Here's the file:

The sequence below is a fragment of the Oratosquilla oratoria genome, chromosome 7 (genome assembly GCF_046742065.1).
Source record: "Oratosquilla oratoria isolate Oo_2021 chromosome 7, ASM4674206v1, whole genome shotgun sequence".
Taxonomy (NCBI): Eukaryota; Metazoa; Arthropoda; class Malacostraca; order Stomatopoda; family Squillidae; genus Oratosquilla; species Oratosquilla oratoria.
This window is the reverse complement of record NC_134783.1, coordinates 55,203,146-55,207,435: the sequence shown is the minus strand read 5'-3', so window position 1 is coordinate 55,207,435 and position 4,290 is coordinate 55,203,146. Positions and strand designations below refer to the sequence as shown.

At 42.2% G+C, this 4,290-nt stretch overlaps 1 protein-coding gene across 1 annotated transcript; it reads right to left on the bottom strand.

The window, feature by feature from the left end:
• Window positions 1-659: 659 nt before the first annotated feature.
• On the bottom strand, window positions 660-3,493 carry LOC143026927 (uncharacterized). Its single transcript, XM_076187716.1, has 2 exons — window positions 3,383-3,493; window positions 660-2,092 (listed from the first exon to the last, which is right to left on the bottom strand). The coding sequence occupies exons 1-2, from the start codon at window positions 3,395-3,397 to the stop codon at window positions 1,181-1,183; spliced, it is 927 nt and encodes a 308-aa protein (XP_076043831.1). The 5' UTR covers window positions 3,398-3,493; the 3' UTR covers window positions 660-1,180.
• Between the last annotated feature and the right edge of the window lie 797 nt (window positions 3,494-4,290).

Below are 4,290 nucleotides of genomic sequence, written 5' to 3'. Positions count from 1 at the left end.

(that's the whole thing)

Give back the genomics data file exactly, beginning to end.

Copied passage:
The sequence below is a fragment of the Oratosquilla oratoria genome, chromosome 7 (genome assembly GCF_046742065.1).
Source record: "Oratosquilla oratoria isolate Oo_2021 chromosome 7, ASM4674206v1, whole genome shotgun sequence".
Taxonomy (NCBI): Eukaryota; Metazoa; Arthropoda; class Malacostraca; order Stomatopoda; family Squillidae; genus Oratosquilla; species Oratosquilla oratoria.
This window is the reverse complement of record NC_134783.1, coordinates 55,203,146-55,207,435: the sequence shown is the minus strand read 5'-3', so window position 1 is coordinate 55,207,435 and position 4,290 is coordinate 55,203,146. Positions and strand designations below refer to the sequence as shown.

At 42.2% G+C, this 4,290-nt stretch overlaps 1 protein-coding gene across 1 annotated transcript; it reads right to left on the bottom strand.

The window, feature by feature from the left end:
• Window positions 1-659: 659 nt before the first annotated feature.
• On the bottom strand, window positions 660-3,493 carry LOC143026927 (uncharacterized). Its single transcript, XM_076187716.1, has 2 exons — window positions 3,383-3,493; window positions 660-2,092 (listed from the first exon to the last, which is right to left on the bottom strand). The coding sequence occupies exons 1-2, from the start codon at window positions 3,395-3,397 to the stop codon at window positions 1,181-1,183; spliced, it is 927 nt and encodes a 308-aa protein (XP_076043831.1). The 5' UTR covers window positions 3,398-3,493; the 3' UTR covers window positions 660-1,180.
• Between the last annotated feature and the right edge of the window lie 797 nt (window positions 3,494-4,290).

Below are 4,290 nucleotides of genomic sequence, written 5' to 3'. Positions count from 1 at the left end.